I love your character in this, particularly because there are so many rich details that tell us so much about him, from the way he eats his green candies to the way he pees. Were those details in the script or did you bring any of those to him?

Eh, a lot of those, or pretty much all of them were honestly, were Guillermo’s ideas. They were in the script. The only thing with the candies, I kept trying to add it to more and more scenes. I thought if we were going to do the candy, we should do it wholeheartedly. And the candy really is insightful in terms of knowing where Strickland is at psychologically. His relation to the candy tells you kind of what’s going on in his head.

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With a character like this, you’d almost expect him to be drinking alcohol or have some other traditional vice. But instead it’s candy. What is it about that? What did it tell you about him?

Well, it’s a very oral thing, the hard candy. I think it represents tension and anxiety, and the supplication of anxiety, the release of anxiety. I mean Strickland is a very troubled person. It’s easy to focus on the pain he inflicts on other people, but something that is a little more insidious is the pain he inflicts on himself, or the pain that he is carrying with him all the time. Usually people who are that cruel tend to have a lot of self-loathing and that cruelness is a manifestation of that. So anyway the candy, in the way, he kind of alleviates his own anxiety.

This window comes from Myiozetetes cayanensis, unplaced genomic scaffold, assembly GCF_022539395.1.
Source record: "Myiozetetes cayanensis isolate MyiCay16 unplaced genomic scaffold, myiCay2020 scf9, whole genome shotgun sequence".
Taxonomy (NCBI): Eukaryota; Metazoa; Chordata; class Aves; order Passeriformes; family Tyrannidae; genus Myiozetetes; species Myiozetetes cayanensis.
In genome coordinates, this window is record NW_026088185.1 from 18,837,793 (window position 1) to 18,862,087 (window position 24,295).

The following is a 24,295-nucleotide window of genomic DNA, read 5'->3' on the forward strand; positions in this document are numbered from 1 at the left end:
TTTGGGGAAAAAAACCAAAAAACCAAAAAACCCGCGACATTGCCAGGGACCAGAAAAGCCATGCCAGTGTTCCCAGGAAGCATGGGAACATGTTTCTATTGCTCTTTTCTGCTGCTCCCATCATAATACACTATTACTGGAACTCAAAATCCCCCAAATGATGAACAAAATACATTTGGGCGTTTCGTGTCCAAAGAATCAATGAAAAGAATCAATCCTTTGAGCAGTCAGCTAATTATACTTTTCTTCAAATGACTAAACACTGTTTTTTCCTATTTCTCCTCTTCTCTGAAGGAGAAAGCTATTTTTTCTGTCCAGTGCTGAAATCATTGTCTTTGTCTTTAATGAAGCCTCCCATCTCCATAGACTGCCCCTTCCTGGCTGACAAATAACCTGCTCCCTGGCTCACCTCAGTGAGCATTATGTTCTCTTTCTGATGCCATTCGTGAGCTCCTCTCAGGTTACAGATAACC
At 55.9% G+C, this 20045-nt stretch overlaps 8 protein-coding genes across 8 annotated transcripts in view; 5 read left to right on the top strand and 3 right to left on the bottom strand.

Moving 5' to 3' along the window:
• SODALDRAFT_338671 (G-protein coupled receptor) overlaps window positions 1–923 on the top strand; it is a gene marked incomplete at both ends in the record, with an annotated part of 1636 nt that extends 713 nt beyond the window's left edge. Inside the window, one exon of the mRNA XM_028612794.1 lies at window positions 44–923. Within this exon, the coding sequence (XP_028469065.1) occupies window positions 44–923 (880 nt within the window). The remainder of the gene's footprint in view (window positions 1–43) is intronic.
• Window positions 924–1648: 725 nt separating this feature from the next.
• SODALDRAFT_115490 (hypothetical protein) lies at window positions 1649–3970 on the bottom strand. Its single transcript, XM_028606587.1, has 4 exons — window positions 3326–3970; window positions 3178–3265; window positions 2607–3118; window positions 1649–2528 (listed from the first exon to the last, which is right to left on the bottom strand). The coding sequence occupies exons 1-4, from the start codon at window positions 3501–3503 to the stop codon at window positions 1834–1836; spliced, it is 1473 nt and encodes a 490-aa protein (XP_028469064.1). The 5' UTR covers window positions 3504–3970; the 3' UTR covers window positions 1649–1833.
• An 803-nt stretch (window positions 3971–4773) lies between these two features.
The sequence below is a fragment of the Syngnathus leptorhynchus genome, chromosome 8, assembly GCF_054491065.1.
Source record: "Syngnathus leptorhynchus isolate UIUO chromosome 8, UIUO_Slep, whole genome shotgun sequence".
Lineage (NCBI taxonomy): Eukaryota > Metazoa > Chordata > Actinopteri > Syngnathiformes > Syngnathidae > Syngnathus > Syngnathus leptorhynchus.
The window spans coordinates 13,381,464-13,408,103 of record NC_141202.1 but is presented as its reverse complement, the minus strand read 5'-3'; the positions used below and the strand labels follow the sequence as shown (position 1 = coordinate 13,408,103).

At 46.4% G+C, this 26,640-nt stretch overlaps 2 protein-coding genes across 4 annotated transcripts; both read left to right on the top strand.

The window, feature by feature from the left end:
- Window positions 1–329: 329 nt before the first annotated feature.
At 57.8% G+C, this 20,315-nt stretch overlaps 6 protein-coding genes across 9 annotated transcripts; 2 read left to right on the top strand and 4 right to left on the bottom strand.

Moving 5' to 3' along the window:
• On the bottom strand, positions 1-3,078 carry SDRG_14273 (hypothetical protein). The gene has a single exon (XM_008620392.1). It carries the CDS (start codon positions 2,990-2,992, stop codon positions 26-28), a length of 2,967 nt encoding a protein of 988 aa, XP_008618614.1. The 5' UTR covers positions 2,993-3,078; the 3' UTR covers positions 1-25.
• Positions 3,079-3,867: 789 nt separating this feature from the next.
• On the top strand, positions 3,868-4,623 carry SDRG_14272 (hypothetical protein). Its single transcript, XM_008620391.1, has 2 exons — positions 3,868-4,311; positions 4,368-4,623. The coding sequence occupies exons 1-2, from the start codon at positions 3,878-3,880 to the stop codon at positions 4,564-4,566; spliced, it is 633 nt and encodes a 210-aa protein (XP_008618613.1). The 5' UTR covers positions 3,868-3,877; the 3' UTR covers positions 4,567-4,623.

It’s interesting you say that he’s struggling with self-loathing because, to me, he seems to be wrestling with antiquated notions of masculinity. He sets expectations for himself “to deliver,” as he says, and to be his ideal version of a man.

Which was very indicative of that era, you know. That’s the prototypical ’50s-’60s American upright citizen. And the consumerism, the idea that having things will make you happy. Plus there was all this paranoia swirling through the Cold War, and really kind of absurd. I mean this isn’t the first film to highlight that. I thought of Dr. Strangelove a lot making this movie.

Interesting. Did Dr. Strangelove inform how you played Strickland?

Yeah, I think Strickland could have wandered into the set of Dr. Strangelove and not have been entirely out of place.

While he is technically the villain, he doesn’t really have a motive for torturing the creature, while the Russians and U.S. Army have their own agendas. How did you understand where his malevolence came from?